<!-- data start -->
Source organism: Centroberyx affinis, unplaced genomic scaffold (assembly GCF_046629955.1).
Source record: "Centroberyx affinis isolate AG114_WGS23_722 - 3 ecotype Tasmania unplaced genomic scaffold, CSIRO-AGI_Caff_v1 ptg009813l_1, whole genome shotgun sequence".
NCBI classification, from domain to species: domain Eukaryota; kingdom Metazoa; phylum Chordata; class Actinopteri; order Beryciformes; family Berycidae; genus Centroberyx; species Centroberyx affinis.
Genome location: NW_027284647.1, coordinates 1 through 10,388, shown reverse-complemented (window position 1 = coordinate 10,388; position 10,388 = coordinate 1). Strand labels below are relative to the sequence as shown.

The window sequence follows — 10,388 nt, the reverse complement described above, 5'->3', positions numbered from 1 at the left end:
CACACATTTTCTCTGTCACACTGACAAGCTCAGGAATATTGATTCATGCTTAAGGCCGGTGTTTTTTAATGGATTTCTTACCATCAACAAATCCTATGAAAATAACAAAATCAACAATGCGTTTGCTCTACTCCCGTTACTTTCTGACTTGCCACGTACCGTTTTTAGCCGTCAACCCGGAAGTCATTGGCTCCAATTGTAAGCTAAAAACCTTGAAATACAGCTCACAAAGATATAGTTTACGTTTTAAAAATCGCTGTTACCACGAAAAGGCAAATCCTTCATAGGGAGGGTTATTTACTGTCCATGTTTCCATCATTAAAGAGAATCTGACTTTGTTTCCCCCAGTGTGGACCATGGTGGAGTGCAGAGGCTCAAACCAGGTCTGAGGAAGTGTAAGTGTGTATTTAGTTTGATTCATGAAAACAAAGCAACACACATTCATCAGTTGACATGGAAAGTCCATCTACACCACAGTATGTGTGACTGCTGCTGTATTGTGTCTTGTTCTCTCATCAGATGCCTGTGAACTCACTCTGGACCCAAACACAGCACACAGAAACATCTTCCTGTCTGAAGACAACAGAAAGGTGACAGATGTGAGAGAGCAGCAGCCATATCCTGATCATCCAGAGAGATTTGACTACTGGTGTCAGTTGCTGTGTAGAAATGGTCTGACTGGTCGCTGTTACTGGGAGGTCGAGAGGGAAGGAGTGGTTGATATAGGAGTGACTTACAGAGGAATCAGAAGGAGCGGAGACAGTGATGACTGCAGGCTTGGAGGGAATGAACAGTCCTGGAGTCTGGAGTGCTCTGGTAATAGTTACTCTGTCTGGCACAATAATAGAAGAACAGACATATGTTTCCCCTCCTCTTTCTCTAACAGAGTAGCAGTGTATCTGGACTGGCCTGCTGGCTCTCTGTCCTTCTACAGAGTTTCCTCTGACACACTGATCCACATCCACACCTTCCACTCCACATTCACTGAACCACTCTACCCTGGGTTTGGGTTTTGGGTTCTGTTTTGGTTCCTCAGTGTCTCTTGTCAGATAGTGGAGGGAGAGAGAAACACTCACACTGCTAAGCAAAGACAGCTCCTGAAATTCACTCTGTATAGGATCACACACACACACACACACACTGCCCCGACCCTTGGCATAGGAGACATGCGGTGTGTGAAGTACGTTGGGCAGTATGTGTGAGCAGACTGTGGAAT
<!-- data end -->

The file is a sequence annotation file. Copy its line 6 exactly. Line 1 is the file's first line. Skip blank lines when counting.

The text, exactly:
CACACATTTTCTCTGTCACACTGACAAGCTCAGGAATATTGATTCATGCTTAAGGCCGGTGTTTTTTAATGGATTTCTTACCATCAACAAATCCTATGAAAATAACAAAATCAACAATGCGTTTGCTCTACTCCCGTTACTTTCTGACTTGCCACGTACCGTTTTTAGCCGTCAACCCGGAAGTCATTGGCTCCAATTGTAAGCTAAAAACCTTGAAATACAGCTCACAAAGATATAGTTTACGTTTTAAAAATCGCTGTTACCACGAAAAGGCAAATCCTTCATAGGGAGGGTTATTTACTGTCCATGTTTCCATCATTAAAGAGAATCTGACTTTGTTTCCCCCAGTGTGGACCATGGTGGAGTGCAGAGGCTCAAACCAGGTCTGAGGAAGTGTAAGTGTGTATTTAGTTTGATTCATGAAAACAAAGCAACACACATTCATCAGTTGACATGGAAAGTCCATCTACACCACAGTATGTGTGACTGCTGCTGTATTGTGTCTTGTTCTCTCATCAGATGCCTGTGAACTCACTCTGGACCCAAACACAGCACACAGAAACATCTTCCTGTCTGAAGACAACAGAAAGGTGACAGATGTGAGAGAGCAGCAGCCATATCCTGATCATCCAGAGAGATTTGACTACTGGTGTCAGTTGCTGTGTAGAAATGGTCTGACTGGTCGCTGTTACTGGGAGGTCGAGAGGGAAGGAGTGGTTGATATAGGAGTGACTTACAGAGGAATCAGAAGGAGCGGAGACAGTGATGACTGCAGGCTTGGAGGGAATGAACAGTCCTGGAGTCTGGAGTGCTCTGGTAATAGTTACTCTGTCTGGCACAATAATAGAAGAACAGACATATGTTTCCCCTCCTCTTTCTCTAACAGAGTAGCAGTGTATCTGGACTGGCCTGCTGGCTCTCTGTCCTTCTACAGAGTTTCCTCTGACACACTGATCCACATCCACACCTTCCACTCCACATTCACTGAACCACTCTACCCTGGGTTTGGGTTTTGGGTTCTGTTTTGGTTCCTCAGTGTCTCTTGTCAGATAGTGGAGGGAGAGAGAAACACTCACACTGCTAAGCAAAGACAGCTCCTGAAATTCACTCTGTATAGGATCACACACACACACACACACACTGCCCCGACCCTTGGCATAGGAGACATGCGGTGTGTGAAGTACGTTGGGCAGTATGTGTGAGCAGACTGTGGAAT